Since a $600-a-week benefit lapsed, her savings have been dwindling.

Since a $600-a-week benefit lapsed, her savings have been dwindling.

Christy Miller says there are three things that shape her identity: making people laugh, making people strong and lifting heavy objects. She can’t do any of those right now, and she isn’t sure when she will be able to again.

Ms. Miller, 49, is a standup comedian in New York, where comedy clubs have been closed since March. She is also a personal trainer and an amateur power lifter — activities she has had to give up because gyms, too, remain closed in the city.

For Ms. Miller, the extra $600 a week in unemployment benefits from the federal government that lapsed at the end of last month didn’t just allow her to pay rent and buy food. It also freed up the time and mental energy for her to learn video production, podcasting and other skills to help her survive the pandemic-driven shutdown of her industry.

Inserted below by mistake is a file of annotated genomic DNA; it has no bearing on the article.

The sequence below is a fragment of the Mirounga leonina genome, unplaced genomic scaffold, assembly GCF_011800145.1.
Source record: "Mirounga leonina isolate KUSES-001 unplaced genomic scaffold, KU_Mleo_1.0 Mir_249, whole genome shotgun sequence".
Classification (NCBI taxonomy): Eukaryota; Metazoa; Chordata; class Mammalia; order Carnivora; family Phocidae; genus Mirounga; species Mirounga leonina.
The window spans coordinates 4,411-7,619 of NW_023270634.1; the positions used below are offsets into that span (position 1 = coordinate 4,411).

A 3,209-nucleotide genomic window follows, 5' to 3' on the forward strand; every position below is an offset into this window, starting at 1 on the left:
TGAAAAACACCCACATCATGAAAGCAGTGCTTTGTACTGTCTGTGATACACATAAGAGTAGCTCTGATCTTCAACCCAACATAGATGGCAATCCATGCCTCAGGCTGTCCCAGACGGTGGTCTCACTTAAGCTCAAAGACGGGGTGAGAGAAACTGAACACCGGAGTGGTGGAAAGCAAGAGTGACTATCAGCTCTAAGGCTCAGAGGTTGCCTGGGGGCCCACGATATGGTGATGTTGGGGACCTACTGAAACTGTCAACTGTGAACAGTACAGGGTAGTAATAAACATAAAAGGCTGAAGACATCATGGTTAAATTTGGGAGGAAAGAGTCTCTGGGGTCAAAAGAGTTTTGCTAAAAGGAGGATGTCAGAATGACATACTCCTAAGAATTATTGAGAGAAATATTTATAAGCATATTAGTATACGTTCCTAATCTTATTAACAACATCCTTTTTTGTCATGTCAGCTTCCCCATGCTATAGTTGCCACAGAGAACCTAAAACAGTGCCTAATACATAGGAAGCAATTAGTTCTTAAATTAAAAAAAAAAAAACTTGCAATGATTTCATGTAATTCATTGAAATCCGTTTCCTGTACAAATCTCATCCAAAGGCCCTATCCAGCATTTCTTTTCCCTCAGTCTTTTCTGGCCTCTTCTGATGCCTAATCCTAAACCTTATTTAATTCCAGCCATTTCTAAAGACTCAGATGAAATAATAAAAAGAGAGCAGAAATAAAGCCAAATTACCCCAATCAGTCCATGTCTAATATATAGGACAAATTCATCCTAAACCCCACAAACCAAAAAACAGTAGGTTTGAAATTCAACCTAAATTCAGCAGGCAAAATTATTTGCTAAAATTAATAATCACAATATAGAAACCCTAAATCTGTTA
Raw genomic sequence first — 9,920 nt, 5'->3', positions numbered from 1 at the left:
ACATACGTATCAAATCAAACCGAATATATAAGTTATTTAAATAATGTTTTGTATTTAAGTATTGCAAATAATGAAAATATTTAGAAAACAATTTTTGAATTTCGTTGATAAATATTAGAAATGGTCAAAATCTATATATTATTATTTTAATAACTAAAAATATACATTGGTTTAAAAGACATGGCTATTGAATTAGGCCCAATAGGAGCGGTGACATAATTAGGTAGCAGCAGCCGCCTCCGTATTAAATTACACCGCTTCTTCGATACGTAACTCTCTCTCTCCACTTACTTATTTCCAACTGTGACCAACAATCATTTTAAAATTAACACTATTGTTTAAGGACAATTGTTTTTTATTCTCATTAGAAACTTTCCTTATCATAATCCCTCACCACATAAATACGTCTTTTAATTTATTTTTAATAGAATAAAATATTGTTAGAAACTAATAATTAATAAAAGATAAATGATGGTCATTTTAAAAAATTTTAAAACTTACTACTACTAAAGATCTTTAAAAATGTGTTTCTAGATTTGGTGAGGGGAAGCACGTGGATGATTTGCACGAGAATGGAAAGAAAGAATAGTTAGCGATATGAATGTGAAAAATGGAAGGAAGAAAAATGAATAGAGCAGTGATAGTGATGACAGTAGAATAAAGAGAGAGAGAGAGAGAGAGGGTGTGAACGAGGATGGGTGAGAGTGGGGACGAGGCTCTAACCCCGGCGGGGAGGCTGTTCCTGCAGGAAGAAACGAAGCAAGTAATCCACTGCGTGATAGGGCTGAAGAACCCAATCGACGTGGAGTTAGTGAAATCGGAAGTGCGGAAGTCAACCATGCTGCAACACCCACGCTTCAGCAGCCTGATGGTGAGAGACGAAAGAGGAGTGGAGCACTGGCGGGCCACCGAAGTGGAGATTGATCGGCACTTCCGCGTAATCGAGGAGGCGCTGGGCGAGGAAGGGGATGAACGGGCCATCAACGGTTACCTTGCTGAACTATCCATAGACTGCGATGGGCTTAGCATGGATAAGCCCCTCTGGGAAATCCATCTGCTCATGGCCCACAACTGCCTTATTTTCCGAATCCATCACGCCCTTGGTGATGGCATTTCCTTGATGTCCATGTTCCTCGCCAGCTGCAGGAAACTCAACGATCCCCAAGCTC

“I would give up the $600 a week any day for this coronavirus to go away and get back to work,” she said. “But the $600 has allowed me not to be homeless, to learn more computer stuff that I never would have learned or had the time to learn.”

None of those new ventures are paying the bills yet, though. She saved as much of her unemployment benefits as she could, and has enough to cover rent through the end of the year. But other bills are another matter.

A stopgap $300-a-week federal supplement is in the works, but it’s not clear when New York will begin paying it, or whether it will be enough to keep her going. And there is little guarantee that her business will bounce back before her savings run out.

“If they don’t fix this pandemic thing, I may have to leave New York because I can’t afford to stay here,” she said.

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